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Reader"Interestingly again, this wasn’t a one-off bird showing greater intelligence."


"More than half the birds tested were able to use these three tools in the correct sequence to get to their food..."

Previous TaleTown Story: Thirsty Crow Gets Water

The crows were at their usual perch when the walking duo came around today. The sight of the walkers elicited a vociferous call from one amongst them and this triggered Josh’s recollection of the story he had been told yesterday.

He asked Rosh, “Pa, how did Bird and Emery figure out that corvids are as intelligent as the great apes? How did they actually discover that Aesop’s Thirsty Crow fable may have been based on fact?”

“In 2009, these UK researchers tested four captive rooks with a clear narrow-neck tube containing some water,” answered Rosh, “Safely floating on it out of the rooks’ reach was a juicy worm."

"They piled some stones near the tube to see if the birds would put multiple stones in and get the worm by making it float up to the top. All birds did what needed to be done without hesitation."

“But the rooks could have thrown the stones in to play, not knowing what else to do with them?” doubted Josh.

“Unlikely,” countered Rosh, “as footage of the experiments showed them first judging the water level by peering at the tube from above and from the side, and then picking up and dropping the stones in the water. The birds were very precise, using exactly the number of stones needed to raise the worm to a reachable height and then stopping.”

“Dr Emery told BBC News of another experiment in which the rooks were now given a combination of small and large stones. Interestingly, the rooks opted more for the larger ones, raising the worm to the top more quickly. So, the birds were efficient too."

“I am still skeptical”, said Josh, “What if the rooks were given an empty tube, or one already half-filled with pebbles? They would still probably have thrown the stones in anyway, out of sheer boredom.”

“I’m sure you’d probably do that too, given half a chance,” Rosh answered smilingly, “But will that prove you are not intelligent?"

"Anyway, given a choice between a tube filled with water and another filled with sawdust, the rooks did show a preference to fill the water-filled tube."

"Further research established that the rooks understood that the objects dropped in the tube must sink rather than float.”

AMERICAN CROW“It’s easy to think someone is weird if they don’t look like us. And birds aren’t even humans, so it is easy to discount their intelligence. A research done with crows of the Pacific island of New Caledonia was reported in the journal Science earlier in 2007."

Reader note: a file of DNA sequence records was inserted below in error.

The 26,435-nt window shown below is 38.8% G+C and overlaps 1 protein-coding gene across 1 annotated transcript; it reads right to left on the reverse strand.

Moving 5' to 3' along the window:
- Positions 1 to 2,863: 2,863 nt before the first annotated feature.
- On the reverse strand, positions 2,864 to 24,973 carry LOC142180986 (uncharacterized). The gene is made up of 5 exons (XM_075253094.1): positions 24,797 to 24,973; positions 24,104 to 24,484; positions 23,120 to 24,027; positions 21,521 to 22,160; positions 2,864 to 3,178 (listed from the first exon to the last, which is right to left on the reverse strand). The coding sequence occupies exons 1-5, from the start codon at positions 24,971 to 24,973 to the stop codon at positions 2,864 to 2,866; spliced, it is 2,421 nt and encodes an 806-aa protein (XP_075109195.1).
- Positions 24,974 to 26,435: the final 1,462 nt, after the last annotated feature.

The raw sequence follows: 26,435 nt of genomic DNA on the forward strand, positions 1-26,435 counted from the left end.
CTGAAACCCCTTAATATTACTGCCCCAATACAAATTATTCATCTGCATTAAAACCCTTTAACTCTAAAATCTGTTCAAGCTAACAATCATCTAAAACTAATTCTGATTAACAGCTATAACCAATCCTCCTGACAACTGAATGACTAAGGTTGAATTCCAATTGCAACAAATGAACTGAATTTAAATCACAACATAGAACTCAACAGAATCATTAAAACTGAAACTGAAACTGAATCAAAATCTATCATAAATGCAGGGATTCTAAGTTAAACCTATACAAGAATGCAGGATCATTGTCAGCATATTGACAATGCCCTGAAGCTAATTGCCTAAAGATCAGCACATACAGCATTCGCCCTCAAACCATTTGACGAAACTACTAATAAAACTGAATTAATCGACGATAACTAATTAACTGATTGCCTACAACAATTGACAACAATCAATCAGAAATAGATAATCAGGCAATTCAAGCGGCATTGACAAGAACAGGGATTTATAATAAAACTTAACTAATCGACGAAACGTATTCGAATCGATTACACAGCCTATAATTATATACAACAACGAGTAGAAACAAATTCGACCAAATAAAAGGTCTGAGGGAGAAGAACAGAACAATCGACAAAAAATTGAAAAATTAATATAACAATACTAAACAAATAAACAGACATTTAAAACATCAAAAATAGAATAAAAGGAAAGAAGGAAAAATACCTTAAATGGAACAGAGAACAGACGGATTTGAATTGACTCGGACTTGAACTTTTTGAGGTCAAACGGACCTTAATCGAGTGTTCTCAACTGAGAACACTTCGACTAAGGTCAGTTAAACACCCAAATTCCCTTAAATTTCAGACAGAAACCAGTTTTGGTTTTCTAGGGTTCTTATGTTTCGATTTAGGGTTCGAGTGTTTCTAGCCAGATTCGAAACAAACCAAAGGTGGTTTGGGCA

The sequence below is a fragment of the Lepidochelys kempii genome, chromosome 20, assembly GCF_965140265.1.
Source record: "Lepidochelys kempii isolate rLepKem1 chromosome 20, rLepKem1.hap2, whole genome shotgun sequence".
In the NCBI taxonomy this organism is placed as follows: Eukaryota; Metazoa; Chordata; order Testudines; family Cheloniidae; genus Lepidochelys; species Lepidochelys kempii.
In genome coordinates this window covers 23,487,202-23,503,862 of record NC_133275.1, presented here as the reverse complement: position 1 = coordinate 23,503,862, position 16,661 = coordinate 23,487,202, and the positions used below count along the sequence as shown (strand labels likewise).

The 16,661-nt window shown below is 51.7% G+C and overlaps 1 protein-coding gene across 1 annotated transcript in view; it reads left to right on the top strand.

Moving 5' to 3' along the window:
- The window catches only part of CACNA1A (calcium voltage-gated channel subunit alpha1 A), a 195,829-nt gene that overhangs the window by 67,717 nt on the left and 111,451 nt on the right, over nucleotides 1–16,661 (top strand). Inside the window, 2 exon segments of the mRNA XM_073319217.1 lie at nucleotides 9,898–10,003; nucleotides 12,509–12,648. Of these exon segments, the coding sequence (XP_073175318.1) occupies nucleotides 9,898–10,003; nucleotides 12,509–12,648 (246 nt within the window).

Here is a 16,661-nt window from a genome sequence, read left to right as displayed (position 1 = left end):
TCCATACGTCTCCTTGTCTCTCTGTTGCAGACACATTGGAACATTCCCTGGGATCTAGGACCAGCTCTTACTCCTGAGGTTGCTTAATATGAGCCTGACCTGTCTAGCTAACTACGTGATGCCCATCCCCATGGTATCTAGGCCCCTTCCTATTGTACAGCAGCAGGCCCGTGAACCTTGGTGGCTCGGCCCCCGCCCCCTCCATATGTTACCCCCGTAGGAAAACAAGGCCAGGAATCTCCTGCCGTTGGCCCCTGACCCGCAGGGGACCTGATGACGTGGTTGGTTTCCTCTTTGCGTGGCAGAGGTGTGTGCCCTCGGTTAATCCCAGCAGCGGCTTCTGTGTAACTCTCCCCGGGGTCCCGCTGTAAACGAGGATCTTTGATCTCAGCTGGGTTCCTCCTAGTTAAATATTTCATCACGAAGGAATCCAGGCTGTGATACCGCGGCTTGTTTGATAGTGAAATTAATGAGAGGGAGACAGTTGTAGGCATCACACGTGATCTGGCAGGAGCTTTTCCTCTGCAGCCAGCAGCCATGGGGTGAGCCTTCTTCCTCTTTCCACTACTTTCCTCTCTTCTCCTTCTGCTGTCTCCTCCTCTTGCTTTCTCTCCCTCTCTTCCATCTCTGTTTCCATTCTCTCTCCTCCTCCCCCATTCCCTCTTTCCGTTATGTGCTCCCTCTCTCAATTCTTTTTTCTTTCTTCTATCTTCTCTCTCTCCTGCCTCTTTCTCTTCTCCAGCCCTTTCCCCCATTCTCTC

"In that, Christian Rutz, lead author of the paper from the Department of Zoology at the University of Oxford, UK noted that they had filmed these crows using grass stems."

"This was interesting because these stems have quite different physical properties from the sticks and leaves that we knew crows use."

"They were surprised because these crows were using these grass stems on the forest floor, probing the leaf litter, possibly fishing for ants."

"These findings have advanced our knowledge of bird intelligence, even though their tool use is by now well-documented."

"Another 2009 study published by a University of Oxford team found that New Caledonian crows were able to use multiple tools successively to get to food. They also used tools in the wild, crafting them from branches to pluck grubs from holes and crevices."

"In this study, captive crows were presented with several horizontal tubes. One of the tubes contained unreachable food. The others had long and medium-length hooks – all also out of their beak's reach. Only a short hook-like tool was within reach."

"The crows picked this short tool, then used it to grasp the medium-length one, which was then used to pull out the longer tool which could reach the unreachable food. Using this, the crows pulled out their food without any trouble."

"Interestingly again, this wasn’t a one-off bird showing greater intelligence. More than half the birds tested were able to use these three tools in the right order to get to their food. Professor Alex Kacelnik said that the complexity of the task made it unlikely that the crows were solving the problem using trial and error."

“Tell me more about the crows Pa,” urged Josh as he looked up at the crows again, "They are interesting."

One corvid rolled up his eyes in dismay, but Rosh was already promising his son, "Tomorrow. Remind me to tell you tomorrow. It’s almost dinner time now. Let’s head home.”

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